For years, I was in survival mode. In other words, I liked the idea of being self-sufficient and knowing the survival of my family wasn’t dependent on grocery stores. We grew most of our own food, including pork. I really enjoyed raising pigs, and I learned to cook pork in all kinds of ways! Below are some of the cooking techniques and methods I used for fresh (not cured) pork:
Frying – Just about any cut of pork is good battered and fried. These include the obvious cuts like pork chops and loin steaks, but other parts of the pig are great cooked this way, too. The sliced butts or shoulders, sliced fresh ham, ribs, and fatback can all be cooked with this method.
Baking – Large cuts and smaller pork cuts can be baked successfully. These include pork chops, loin roasts, whole fresh hams, pork steaks, and shoulder roasts are all great baked in the oven.
Pan-broiled – Pork steaks and chops are great cooked in an oil-drizzled hot skillet, without the need for batter. Before cooking, you might want to place the pork in meat marinades for a few hours. Using meat marinades will make the pork tender and tasty.
Grilled – Thinner cuts of pork are best for grilling: pork chops, baby back ribs, spare ribs, country-style ribs, and steaks from the shoulders and hams. Grilling marinades will help tenderize tougher cuts and will add flavor to any cut.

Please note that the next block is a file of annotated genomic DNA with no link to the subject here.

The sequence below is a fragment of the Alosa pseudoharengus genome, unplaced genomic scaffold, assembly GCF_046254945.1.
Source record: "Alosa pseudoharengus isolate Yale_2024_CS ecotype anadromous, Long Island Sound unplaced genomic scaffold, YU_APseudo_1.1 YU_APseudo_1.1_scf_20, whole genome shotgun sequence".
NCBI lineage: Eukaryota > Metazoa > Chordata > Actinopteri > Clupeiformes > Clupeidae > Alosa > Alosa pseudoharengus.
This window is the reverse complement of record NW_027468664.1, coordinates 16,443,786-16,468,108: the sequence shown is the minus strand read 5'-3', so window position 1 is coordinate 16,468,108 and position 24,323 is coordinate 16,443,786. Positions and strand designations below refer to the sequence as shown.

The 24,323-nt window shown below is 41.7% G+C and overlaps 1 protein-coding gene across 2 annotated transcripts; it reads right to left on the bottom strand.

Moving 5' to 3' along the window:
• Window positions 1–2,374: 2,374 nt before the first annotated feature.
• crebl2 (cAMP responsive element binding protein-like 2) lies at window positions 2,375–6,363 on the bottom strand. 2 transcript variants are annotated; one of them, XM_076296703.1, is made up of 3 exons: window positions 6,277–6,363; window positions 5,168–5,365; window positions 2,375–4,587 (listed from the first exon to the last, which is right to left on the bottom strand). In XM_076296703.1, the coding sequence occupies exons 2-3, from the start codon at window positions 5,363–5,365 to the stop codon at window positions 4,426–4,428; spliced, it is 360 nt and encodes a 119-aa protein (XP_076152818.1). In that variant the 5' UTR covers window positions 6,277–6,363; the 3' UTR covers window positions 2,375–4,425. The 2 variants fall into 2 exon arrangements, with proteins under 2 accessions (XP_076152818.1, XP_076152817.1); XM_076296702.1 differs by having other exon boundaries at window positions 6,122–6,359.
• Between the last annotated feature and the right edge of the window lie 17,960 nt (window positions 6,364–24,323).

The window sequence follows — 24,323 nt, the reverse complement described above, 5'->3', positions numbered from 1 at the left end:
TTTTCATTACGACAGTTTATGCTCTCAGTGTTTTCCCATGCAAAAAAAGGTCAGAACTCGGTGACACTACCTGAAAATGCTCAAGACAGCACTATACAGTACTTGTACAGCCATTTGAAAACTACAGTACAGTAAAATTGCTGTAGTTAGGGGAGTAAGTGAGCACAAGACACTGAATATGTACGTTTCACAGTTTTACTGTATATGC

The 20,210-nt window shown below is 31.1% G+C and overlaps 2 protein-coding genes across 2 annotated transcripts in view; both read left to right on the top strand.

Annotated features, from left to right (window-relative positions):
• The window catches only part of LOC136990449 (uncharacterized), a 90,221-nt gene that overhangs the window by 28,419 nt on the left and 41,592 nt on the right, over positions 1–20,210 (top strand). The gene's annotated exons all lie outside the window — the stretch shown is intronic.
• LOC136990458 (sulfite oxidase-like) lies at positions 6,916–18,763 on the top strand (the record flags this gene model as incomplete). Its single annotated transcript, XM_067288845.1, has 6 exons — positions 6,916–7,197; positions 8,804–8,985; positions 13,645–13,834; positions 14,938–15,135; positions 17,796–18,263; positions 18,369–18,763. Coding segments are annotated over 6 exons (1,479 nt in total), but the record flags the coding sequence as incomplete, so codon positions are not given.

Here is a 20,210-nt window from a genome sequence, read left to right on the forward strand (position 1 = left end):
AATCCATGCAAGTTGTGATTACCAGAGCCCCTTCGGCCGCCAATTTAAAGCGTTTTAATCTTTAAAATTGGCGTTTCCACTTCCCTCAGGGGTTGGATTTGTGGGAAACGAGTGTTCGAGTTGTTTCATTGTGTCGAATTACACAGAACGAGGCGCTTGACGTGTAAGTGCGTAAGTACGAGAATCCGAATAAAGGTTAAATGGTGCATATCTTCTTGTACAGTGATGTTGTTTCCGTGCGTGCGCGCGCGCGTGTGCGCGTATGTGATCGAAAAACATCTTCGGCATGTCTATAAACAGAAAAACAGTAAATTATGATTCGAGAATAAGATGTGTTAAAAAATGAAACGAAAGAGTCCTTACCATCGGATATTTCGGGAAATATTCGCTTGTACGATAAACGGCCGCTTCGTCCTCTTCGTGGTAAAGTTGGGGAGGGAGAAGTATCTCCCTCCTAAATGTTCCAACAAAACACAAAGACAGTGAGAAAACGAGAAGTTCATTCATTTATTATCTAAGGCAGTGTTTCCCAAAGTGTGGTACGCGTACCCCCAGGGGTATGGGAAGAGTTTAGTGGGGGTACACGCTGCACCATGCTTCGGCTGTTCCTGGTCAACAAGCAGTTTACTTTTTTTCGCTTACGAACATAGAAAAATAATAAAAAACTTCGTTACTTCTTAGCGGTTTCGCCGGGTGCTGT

BBQ Cooking – By BBQ cooking, I mean barbecuing in the Southern sense: Slow smoking over low heat. While any part of the pig can be done with this cooking technique, larger cuts are usually preferred. In the South, this usually means Boston butts from the shoulder, fresh hams, loin roasts, and racks of ribs. Oftentimes, an entire pig or hog is cooked with this method! This is generally referred to as a “pig pickin’.” For BBQ cooking large pieces of pork, the meat is often rubbed with herbs and spices before cooking. It might also be “mopped” with a flavorful liquid during cooking time. Once the pork is done, it might be sliced, chopped, or pulled and served with barbecue sauce. Some cooks mix the sauce with the pork, while others serve the sauce on the side.